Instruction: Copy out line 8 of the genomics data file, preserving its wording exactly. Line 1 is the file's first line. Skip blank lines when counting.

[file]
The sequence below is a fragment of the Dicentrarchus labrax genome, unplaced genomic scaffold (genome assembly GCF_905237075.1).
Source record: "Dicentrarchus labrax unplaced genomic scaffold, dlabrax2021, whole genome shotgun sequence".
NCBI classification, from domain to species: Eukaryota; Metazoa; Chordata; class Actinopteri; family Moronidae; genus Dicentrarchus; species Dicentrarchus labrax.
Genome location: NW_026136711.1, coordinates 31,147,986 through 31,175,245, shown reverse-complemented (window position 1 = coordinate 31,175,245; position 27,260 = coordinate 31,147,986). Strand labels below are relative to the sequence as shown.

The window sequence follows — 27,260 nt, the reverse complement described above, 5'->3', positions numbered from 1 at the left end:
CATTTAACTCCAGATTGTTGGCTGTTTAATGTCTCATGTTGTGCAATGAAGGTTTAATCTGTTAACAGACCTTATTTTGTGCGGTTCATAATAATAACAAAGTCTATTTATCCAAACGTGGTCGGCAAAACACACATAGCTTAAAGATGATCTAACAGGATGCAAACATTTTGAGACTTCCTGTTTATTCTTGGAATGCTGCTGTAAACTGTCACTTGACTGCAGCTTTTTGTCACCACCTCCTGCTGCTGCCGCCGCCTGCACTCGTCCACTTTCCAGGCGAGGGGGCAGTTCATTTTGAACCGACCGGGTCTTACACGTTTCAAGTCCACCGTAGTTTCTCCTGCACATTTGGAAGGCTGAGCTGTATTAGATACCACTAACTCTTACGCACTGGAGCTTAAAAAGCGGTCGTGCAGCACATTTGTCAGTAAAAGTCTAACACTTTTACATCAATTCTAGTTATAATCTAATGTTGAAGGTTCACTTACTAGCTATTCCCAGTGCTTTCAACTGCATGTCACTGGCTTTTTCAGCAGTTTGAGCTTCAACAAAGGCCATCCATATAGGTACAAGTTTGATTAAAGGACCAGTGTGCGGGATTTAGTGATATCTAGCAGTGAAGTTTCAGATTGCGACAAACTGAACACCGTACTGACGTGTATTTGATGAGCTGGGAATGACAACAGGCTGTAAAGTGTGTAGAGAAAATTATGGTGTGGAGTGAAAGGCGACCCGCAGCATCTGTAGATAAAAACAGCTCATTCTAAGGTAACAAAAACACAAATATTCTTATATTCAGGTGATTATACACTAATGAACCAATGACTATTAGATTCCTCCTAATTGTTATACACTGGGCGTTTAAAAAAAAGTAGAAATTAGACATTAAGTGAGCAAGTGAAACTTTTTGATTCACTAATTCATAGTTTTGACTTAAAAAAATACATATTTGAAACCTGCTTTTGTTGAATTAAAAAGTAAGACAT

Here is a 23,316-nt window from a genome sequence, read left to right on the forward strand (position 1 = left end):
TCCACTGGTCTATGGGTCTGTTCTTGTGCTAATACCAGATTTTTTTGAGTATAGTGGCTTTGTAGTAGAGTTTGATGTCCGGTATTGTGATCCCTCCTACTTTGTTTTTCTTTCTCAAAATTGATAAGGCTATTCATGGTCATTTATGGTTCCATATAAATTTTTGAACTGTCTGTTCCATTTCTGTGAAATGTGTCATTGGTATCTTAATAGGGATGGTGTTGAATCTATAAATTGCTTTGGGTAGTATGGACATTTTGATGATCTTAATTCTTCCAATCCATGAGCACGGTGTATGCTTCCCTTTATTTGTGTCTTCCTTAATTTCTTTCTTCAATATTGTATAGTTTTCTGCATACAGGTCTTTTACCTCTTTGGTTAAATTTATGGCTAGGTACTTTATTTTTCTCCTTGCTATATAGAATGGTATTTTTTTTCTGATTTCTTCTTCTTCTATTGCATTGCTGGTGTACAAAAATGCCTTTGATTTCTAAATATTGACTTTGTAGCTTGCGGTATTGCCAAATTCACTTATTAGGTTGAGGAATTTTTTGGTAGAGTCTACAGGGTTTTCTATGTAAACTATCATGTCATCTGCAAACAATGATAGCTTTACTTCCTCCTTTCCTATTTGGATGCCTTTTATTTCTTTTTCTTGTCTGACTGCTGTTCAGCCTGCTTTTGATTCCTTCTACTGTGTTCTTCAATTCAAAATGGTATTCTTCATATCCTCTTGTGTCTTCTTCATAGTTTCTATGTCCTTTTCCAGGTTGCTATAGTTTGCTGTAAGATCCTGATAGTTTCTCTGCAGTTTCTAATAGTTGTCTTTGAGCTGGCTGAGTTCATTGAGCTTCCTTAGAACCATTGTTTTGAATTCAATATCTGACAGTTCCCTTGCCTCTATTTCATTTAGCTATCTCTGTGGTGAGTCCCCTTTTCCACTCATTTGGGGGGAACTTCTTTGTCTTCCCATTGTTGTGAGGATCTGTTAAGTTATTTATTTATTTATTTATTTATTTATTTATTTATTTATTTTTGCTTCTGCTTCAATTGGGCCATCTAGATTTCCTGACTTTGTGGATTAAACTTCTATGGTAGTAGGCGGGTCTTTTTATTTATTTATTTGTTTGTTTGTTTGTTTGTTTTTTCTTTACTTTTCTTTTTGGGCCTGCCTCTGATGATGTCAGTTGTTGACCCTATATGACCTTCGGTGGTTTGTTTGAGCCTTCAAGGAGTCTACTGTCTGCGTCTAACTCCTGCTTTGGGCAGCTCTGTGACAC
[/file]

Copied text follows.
TCCACTGGTCTATGGGTCTGTTCTTGTGCTAATACCAGATTTTTTTGAGTATAGTGGCTTTGTAGTAGAGTTTGATGTCCGGTATTGTGATCCCTCCTACTTTGTTTTTCTTTCTCAAAATTGATAAGGCTATTCATGGTCATTTATGGTTCCATATAAATTTTTGAACTGTCTGTTCCATTTCTGTGAAATGTGTCATTGGTATCTTAATAGGGATGGTGTTGAATCTATAAATTGCTTTGGGTAGTATGGACATTTTGATGATCTTAATTCTTCCAATCCATGAGCACGGTGTATGCTTCCCTTTATTTGTGTCTTCCTTAATTTCTTTCTTCAATATTGTATAGTTTTCTGCATACAGGTCTTTTACCTCTTTGGTTAAATTTATGGCTAGGTACTTTATTTTTCTCCTTGCTATATAGAATGGTATTTTTTTTCTGATTTCTTCTTCTTCTATTGCATTGCTGGTGTACAAAAATGCCTTTGATTTCTAAATATTGACTTTGTAGCTTGCGGTATTGCCAAATTCACTTATTAGGTTGAGGAATTTTTTGGTAGAGTCTACAGGGTTTTCTATGTAAACTATCATGTCATCTGCAAACAATGATAGCTTTACTTCCTCCTTTCCTATTTGGATGCCTTTTATTTCTTTTTCTTGTCTGACTGCTGTTCAGCCTGCTTTTGATTCCTTCTACTGTGTTCTTCAATTCAAAATGGTATTCTTCATATCCTCTTGTGTCTTCTTCATAGTTTCTATGTCCTTTTCCAGGTTGCTATAGTTTGCTGTAAGATCCTGATAGTTTCTCTGCAGTTTCTAATAGTTGTCTTTGAGCTGGCTGAGTTCATTGAGCTTCCTTAGAACCATTGTTTTGAATTCAATATCTGACAGTTCCCTTGCCTCTATTTCATTTAGCTATCTCTGTGGTGAGTCCCCTTTTCCACTCATTTGGGGGGAACTTCTTTGTCTTCCCATTGTTGTGAGGATCTGTTAAGTTATTTATTTATTTATTTATTTATTTATTTATTTATTTATTTTTGCTTCTGCTTCAATTGGGCCATCTAGATTTCCTGACTTTGTGGATTAAACTTCTATGGTAGTAGGCGGGTCTTTTTATTTATTTATTTGTTTGTTTGTTTGTTTGTTTTTTCTTTACTTTTCTTTTTGGGCCTGCCTCTGATGATGTCAGTTGTTGACCCTATATGACCTTCGGTGGTTTGTTTGAGCCTTCAAGGAGTCTACTGTCTGCGTCTAACTCCTGCTTTGGGCAGCTCTGTGACAC